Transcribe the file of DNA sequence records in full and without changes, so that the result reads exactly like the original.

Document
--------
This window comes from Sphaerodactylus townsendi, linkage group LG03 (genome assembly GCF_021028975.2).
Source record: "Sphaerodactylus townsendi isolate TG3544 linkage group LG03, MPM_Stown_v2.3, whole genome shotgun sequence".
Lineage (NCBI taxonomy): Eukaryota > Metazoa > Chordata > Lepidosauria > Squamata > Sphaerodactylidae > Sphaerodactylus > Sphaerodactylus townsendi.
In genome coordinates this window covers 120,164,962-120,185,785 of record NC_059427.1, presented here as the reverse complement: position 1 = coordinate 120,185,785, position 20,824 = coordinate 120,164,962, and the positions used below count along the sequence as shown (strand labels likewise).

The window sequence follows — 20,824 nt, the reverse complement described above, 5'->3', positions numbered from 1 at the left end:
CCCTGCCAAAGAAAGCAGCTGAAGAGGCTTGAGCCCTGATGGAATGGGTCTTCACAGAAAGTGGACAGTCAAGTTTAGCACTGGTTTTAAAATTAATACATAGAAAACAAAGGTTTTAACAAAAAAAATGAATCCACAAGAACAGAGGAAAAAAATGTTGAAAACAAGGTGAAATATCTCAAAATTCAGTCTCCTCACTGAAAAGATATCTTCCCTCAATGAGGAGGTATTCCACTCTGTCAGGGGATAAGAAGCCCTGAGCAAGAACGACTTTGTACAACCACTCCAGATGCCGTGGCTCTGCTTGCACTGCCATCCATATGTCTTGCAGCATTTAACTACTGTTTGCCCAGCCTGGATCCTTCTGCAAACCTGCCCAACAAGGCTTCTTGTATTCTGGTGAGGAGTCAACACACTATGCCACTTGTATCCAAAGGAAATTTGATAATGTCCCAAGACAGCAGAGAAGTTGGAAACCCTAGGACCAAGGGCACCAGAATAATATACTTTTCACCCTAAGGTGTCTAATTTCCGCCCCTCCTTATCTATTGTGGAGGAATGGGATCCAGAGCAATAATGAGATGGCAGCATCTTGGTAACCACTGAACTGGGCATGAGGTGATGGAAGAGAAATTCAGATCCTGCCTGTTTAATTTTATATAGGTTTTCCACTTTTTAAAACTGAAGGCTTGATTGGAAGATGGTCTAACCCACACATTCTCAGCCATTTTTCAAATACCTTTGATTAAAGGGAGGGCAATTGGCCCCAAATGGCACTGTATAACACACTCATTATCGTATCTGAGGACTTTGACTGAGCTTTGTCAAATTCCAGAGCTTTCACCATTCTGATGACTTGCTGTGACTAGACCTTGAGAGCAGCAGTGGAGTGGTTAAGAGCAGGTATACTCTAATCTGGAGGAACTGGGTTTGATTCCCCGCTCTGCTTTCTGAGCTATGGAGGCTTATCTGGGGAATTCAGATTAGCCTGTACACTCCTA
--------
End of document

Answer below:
This window comes from Sphaerodactylus townsendi, linkage group LG03 (genome assembly GCF_021028975.2).
Source record: "Sphaerodactylus townsendi isolate TG3544 linkage group LG03, MPM_Stown_v2.3, whole genome shotgun sequence".
Lineage (NCBI taxonomy): Eukaryota > Metazoa > Chordata > Lepidosauria > Squamata > Sphaerodactylidae > Sphaerodactylus > Sphaerodactylus townsendi.
In genome coordinates this window covers 120,164,962-120,185,785 of record NC_059427.1, presented here as the reverse complement: position 1 = coordinate 120,185,785, position 20,824 = coordinate 120,164,962, and the positions used below count along the sequence as shown (strand labels likewise).

The window sequence follows — 20,824 nt, the reverse complement described above, 5'->3', positions numbered from 1 at the left end:
CCCTGCCAAAGAAAGCAGCTGAAGAGGCTTGAGCCCTGATGGAATGGGTCTTCACAGAAAGTGGACAGTCAAGTTTAGCACTGGTTTTAAAATTAATACATAGAAAACAAAGGTTTTAACAAAAAAAATGAATCCACAAGAACAGAGGAAAAAAATGTTGAAAACAAGGTGAAATATCTCAAAATTCAGTCTCCTCACTGAAAAGATATCTTCCCTCAATGAGGAGGTATTCCACTCTGTCAGGGGATAAGAAGCCCTGAGCAAGAACGACTTTGTACAACCACTCCAGATGCCGTGGCTCTGCTTGCACTGCCATCCATATGTCTTGCAGCATTTAACTACTGTTTGCCCAGCCTGGATCCTTCTGCAAACCTGCCCAACAAGGCTTCTTGTATTCTGGTGAGGAGTCAACACACTATGCCACTTGTATCCAAAGGAAATTTGATAATGTCCCAAGACAGCAGAGAAGTTGGAAACCCTAGGACCAAGGGCACCAGAATAATATACTTTTCACCCTAAGGTGTCTAATTTCCGCCCCTCCTTATCTATTGTGGAGGAATGGGATCCAGAGCAATAATGAGATGGCAGCATCTTGGTAACCACTGAACTGGGCATGAGGTGATGGAAGAGAAATTCAGATCCTGCCTGTTTAATTTTATATAGGTTTTCCACTTTTTAAAACTGAAGGCTTGATTGGAAGATGGTCTAACCCACACATTCTCAGCCATTTTTCAAATACCTTTGATTAAAGGGAGGGCAATTGGCCCCAAATGGCACTGTATAACACACTCATTATCGTATCTGAGGACTTTGACTGAGCTTTGTCAAATTCCAGAGCTTTCACCATTCTGATGACTTGCTGTGACTAGACCTTGAGAGCAGCAGTGGAGTGGTTAAGAGCAGGTATACTCTAATCTGGAGGAACTGGGTTTGATTCCCCGCTCTGCTTTCTGAGCTATGGAGGCTTATCTGGGGAATTCAGATTAGCCTGTACACTCCTA